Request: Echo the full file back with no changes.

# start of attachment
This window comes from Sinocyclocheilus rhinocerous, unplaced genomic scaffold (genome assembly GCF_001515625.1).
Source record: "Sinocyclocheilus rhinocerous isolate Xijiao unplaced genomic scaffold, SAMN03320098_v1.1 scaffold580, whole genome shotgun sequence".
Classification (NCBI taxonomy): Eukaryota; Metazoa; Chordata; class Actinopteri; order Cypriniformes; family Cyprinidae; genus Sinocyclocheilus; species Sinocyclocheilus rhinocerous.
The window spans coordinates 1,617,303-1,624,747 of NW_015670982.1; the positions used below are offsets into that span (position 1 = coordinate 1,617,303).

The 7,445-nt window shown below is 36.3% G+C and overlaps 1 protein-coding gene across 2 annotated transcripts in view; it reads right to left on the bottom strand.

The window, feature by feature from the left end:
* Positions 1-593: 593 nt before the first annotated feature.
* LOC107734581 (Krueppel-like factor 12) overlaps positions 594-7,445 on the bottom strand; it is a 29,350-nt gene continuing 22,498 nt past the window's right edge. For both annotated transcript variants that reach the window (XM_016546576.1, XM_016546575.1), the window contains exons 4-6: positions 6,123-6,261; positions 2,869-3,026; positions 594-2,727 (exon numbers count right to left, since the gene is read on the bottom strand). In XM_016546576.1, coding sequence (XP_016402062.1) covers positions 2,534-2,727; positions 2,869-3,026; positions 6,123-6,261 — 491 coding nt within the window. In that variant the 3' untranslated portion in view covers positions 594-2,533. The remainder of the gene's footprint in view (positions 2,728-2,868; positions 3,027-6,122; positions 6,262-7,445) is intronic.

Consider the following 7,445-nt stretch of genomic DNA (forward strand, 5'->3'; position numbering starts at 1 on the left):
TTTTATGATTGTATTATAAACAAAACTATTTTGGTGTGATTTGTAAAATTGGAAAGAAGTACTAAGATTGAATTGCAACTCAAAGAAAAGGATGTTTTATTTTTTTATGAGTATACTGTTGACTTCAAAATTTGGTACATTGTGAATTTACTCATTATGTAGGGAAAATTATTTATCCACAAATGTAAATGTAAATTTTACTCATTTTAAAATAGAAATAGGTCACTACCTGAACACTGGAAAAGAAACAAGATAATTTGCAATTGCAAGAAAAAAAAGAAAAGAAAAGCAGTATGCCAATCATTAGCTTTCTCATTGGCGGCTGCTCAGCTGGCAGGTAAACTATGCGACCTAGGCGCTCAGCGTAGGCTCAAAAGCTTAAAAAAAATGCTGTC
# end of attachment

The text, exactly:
This window comes from Sinocyclocheilus rhinocerous, unplaced genomic scaffold (genome assembly GCF_001515625.1).
Source record: "Sinocyclocheilus rhinocerous isolate Xijiao unplaced genomic scaffold, SAMN03320098_v1.1 scaffold580, whole genome shotgun sequence".
Classification (NCBI taxonomy): Eukaryota; Metazoa; Chordata; class Actinopteri; order Cypriniformes; family Cyprinidae; genus Sinocyclocheilus; species Sinocyclocheilus rhinocerous.
The window spans coordinates 1,617,303-1,624,747 of NW_015670982.1; the positions used below are offsets into that span (position 1 = coordinate 1,617,303).

The 7,445-nt window shown below is 36.3% G+C and overlaps 1 protein-coding gene across 2 annotated transcripts in view; it reads right to left on the bottom strand.

The window, feature by feature from the left end:
* Positions 1-593: 593 nt before the first annotated feature.
* LOC107734581 (Krueppel-like factor 12) overlaps positions 594-7,445 on the bottom strand; it is a 29,350-nt gene continuing 22,498 nt past the window's right edge. For both annotated transcript variants that reach the window (XM_016546576.1, XM_016546575.1), the window contains exons 4-6: positions 6,123-6,261; positions 2,869-3,026; positions 594-2,727 (exon numbers count right to left, since the gene is read on the bottom strand). In XM_016546576.1, coding sequence (XP_016402062.1) covers positions 2,534-2,727; positions 2,869-3,026; positions 6,123-6,261 — 491 coding nt within the window. In that variant the 3' untranslated portion in view covers positions 594-2,533. The remainder of the gene's footprint in view (positions 2,728-2,868; positions 3,027-6,122; positions 6,262-7,445) is intronic.

Consider the following 7,445-nt stretch of genomic DNA (forward strand, 5'->3'; position numbering starts at 1 on the left):
TTTTATGATTGTATTATAAACAAAACTATTTTGGTGTGATTTGTAAAATTGGAAAGAAGTACTAAGATTGAATTGCAACTCAAAGAAAAGGATGTTTTATTTTTTTATGAGTATACTGTTGACTTCAAAATTTGGTACATTGTGAATTTACTCATTATGTAGGGAAAATTATTTATCCACAAATGTAAATGTAAATTTTACTCATTTTAAAATAGAAATAGGTCACTACCTGAACACTGGAAAAGAAACAAGATAATTTGCAATTGCAAGAAAAAAAAGAAAAGAAAAGCAGTATGCCAATCATTAGCTTTCTCATTGGCGGCTGCTCAGCTGGCAGGTAAACTATGCGACCTAGGCGCTCAGCGTAGGCTCAAAAGCTTAAAAAAAATGCTGTC